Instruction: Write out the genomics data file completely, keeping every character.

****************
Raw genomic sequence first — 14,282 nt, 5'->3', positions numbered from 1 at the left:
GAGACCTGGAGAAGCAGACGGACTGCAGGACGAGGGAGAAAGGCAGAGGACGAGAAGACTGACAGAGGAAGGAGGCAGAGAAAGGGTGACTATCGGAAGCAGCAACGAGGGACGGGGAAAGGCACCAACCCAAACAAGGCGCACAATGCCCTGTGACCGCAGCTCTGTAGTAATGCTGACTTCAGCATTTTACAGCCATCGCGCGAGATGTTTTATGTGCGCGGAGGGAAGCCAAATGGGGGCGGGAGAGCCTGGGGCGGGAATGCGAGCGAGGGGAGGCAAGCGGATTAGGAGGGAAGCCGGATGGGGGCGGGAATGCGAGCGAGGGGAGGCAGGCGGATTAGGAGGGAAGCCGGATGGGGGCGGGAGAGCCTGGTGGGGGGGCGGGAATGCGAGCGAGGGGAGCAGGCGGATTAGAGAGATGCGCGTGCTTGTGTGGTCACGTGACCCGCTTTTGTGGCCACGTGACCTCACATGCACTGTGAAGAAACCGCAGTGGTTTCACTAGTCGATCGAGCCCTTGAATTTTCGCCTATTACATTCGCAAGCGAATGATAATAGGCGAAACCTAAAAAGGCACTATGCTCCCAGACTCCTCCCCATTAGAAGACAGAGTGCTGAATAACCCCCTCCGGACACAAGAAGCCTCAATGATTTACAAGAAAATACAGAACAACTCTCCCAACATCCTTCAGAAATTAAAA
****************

Raw genomic sequence first — 14,282 nt, 5'->3', positions numbered from 1 at the left:
GAGACCTGGAGAAGCAGACGGACTGCAGGACGAGGGAGAAAGGCAGAGGACGAGAAGACTGACAGAGGAAGGAGGCAGAGAAAGGGTGACTATCGGAAGCAGCAACGAGGGACGGGGAAAGGCACCAACCCAAACAAGGCGCACAATGCCCTGTGACCGCAGCTCTGTAGTAATGCTGACTTCAGCATTTTACAGCCATCGCGCGAGATGTTTTATGTGCGCGGAGGGAAGCCAAATGGGGGCGGGAGAGCCTGGGGCGGGAATGCGAGCGAGGGGAGGCAAGCGGATTAGGAGGGAAGCCGGATGGGGGCGGGAATGCGAGCGAGGGGAGGCAGGCGGATTAGGAGGGAAGCCGGATGGGGGCGGGAGAGCCTGGTGGGGGGGCGGGAATGCGAGCGAGGGGAGCAGGCGGATTAGAGAGATGCGCGTGCTTGTGTGGTCACGTGACCCGCTTTTGTGGCCACGTGACCTCACATGCACTGTGAAGAAACCGCAGTGGTTTCACTAGTCGATCGAGCCCTTGAATTTTCGCCTATTACATTCGCAAGCGAATGATAATAGGCGAAACCTAAAAAGGCACTATGCTCCCAGACTCCTCCCCATTAGAAGACAGAGTGCTGAATAACCCCCTCCGGACACAAGAAGCCTCAATGATTTACAAGAAAATACAGAACAACTCTCCCAACATCCTTCAGAAATTAAAA